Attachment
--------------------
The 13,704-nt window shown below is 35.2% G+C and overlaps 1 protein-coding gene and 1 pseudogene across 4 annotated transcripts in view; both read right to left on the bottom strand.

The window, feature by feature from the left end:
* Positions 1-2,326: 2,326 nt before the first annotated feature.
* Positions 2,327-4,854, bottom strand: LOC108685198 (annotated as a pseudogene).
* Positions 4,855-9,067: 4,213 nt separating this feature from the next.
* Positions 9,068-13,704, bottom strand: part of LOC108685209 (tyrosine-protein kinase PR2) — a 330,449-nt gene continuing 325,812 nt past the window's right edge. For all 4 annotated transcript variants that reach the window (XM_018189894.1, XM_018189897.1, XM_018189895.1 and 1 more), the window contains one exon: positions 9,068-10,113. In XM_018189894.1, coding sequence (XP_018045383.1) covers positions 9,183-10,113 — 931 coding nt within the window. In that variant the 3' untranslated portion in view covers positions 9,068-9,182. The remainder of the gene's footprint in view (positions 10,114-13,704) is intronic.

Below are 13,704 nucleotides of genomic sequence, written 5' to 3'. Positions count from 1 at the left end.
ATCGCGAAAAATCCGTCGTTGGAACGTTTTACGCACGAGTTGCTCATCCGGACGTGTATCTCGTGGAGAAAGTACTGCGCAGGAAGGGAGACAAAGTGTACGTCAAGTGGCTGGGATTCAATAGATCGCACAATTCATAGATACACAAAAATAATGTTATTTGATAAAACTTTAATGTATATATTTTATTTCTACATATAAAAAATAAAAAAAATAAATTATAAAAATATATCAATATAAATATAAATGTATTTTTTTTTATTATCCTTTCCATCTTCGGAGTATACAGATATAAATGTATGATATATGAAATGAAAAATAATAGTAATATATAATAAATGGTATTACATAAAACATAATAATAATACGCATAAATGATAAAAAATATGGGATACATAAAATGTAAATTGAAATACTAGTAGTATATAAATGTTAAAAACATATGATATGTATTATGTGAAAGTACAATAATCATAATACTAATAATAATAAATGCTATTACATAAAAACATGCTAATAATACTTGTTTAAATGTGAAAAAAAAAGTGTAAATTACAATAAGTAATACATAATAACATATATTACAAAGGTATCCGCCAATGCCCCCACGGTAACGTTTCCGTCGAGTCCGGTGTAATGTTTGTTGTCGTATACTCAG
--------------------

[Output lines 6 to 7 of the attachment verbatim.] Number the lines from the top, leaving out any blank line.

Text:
* Positions 9,068-13,704, bottom strand: part of LOC108685209 (tyrosine-protein kinase PR2) — a 330,449-nt gene continuing 325,812 nt past the window's right edge. For all 4 annotated transcript variants that reach the window (XM_018189894.1, XM_018189897.1, XM_018189895.1 and 1 more), the window contains one exon: positions 9,068-10,113. In XM_018189894.1, coding sequence (XP_018045383.1) covers positions 9,183-10,113 — 931 coding nt within the window. In that variant the 3' untranslated portion in view covers positions 9,068-9,182. The remainder of the gene's footprint in view (positions 10,114-13,704) is intronic.

Below are 13,704 nucleotides of genomic sequence, written 5' to 3'. Positions count from 1 at the left end.